In Plus Tax: Shopping Bag Society, Outterbridge has sewn found canvas into the form of a shopping bag, on which he has colorfully painted the ground and the words "PLUS TAX" on the left side, "BAG" repeated six times on the right, and "Shopping Bag Society" on the back. To the bag's handles the artist has attached colored paper tags, some from J. W. Robinson's, an upscale Los Angeles department store. Plus Tax: Shopping Bag Society questions the different values placed on such an object in a society with a wide socioeconomic range. Is this work someone's waste, or someone's treasure; who is taxed or burdened by this society, and who has it "in the bag"?
The National Gallery of Art has recently acquired five works on paper (four prints and one collaged paper-pulp work) made from the 1960s to the early 2000s by the artist and activist Emma Amos (1937–2020). These works are examples of Amos's engagement with issues of feminism, racism, and power dynamics in imagery that does not always appear overtly political.
Amos was the youngest and only female member of the important New York artist collective Spiral, which was formed in response to the March on Washington for Jobs and Freedom in 1963. Founded by Richard Mayhew, Romare Bearden, and Hale Woodruff, the collective served as a forum for African American artists to discuss their role in America's rapidly changing political and cultural landscape. They explored ideas such as whether "black art" can or should be defined—issues that continue to be debated today.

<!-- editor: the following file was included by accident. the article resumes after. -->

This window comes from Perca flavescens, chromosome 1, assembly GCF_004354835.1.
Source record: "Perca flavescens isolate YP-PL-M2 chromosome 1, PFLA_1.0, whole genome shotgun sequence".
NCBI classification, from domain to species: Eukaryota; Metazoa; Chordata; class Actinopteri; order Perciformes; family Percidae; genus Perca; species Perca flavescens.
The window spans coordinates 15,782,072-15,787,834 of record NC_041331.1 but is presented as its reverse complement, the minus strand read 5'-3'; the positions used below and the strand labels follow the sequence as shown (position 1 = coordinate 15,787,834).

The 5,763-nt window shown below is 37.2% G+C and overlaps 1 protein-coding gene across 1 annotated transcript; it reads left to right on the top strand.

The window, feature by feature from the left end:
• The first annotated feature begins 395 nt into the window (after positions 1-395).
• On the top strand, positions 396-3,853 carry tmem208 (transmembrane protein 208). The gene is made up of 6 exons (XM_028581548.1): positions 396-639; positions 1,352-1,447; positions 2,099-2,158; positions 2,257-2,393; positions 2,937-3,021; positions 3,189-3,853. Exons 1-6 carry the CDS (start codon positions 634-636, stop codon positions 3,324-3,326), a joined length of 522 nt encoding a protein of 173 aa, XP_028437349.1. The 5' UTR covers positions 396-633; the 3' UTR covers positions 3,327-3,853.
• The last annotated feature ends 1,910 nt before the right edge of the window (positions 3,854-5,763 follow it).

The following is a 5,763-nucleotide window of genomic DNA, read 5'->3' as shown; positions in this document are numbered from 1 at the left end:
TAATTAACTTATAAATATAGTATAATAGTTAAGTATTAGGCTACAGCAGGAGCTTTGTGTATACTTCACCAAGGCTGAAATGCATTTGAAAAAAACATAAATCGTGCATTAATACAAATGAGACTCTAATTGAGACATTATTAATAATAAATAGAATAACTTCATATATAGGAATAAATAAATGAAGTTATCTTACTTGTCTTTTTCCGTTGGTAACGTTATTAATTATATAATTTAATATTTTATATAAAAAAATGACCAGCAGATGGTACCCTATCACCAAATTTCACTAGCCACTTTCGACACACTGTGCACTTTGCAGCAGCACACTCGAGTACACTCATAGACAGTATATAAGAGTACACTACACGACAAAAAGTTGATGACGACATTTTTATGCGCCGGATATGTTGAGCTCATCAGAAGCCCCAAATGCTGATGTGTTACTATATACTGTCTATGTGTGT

Amos went on to contribute to the important feminist art journal Heresies and purportedly participated in the Guerrilla Girls, an activist group of anonymous women artists who protest injustices in the art world. Throughout her career Amos faced prejudice against both her race and gender, and she primarily showed her art in exhibitions that featured black and/or women artists. Amos's employment and family life also limited her artistic production, contributing to her mostly small and often experimental printed editions that have slight variations, such as collaged or other unique elements, as seen in several of the works acquired by the Gallery.
These five works on paper join one print diptych by Amos in the Gallery's collection.
The Gallery has acquired its first painting by Dirck Hals (1591–1656), the younger brother of Frans Hals (c. 1582/1583–1666), who was one of the most innovative and prolific artists active in Haarlem in the early decades of the 17th century. Dirck probably trained with his brother and with the Rotterdam genre painter Willem Buytewech (1591/1592–1624). Buytewech was one of a handful of artists who specialized in small-scale merry companies—scenes of young men and women enjoying themselves either indoors or in the open air. Dirck also explored this engaging theme, but the influence of his brother's characteristically vivid palette, painterly technique, and animated brushwork imbued his merry companies with distinctive vivacity and lightness of spirit.
Merry Company on a Terrace (1625) was painted during the period of Dirck's best work. The outdoor setting is imaginary and suggests the idyllic country pleasures of the well-to-do. Seated to the left are a woman with a lute and a man with a cello; they are joined by a fashionable young couple who listen to the music. In the background, a young servant readies a display of sparkling tableware and festive dishes, including a spectacular turkey pie. To the right, steps lead from the terrace to a still expanse of water bordered by trees.